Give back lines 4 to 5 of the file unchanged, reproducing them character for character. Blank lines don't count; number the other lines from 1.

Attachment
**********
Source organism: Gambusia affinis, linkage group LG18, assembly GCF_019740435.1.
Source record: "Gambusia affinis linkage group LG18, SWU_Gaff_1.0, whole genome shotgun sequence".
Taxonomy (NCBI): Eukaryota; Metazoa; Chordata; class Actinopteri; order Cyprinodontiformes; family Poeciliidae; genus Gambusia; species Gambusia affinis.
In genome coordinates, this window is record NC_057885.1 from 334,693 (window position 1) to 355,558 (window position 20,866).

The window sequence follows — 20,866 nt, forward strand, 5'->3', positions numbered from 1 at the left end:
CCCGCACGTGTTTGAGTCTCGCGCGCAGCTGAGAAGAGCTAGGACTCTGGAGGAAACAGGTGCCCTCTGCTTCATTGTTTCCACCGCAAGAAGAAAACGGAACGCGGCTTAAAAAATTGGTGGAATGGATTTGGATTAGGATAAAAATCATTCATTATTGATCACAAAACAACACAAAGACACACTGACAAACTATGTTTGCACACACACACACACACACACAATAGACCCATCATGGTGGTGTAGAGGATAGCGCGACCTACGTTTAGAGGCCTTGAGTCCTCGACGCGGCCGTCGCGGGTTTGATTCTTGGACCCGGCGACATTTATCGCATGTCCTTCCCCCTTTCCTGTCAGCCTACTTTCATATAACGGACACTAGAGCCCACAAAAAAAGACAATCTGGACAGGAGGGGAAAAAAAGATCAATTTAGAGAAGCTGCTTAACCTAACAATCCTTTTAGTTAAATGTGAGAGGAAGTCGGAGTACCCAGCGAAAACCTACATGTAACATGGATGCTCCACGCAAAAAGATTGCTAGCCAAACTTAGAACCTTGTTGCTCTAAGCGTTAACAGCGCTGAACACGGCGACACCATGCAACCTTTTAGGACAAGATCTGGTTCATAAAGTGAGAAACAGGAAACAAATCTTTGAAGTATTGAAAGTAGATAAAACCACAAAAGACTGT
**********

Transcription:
In genome coordinates, this window is record NC_057885.1 from 334,693 (window position 1) to 355,558 (window position 20,866).

The window sequence follows — 20,866 nt, forward strand, 5'->3', positions numbered from 1 at the left end: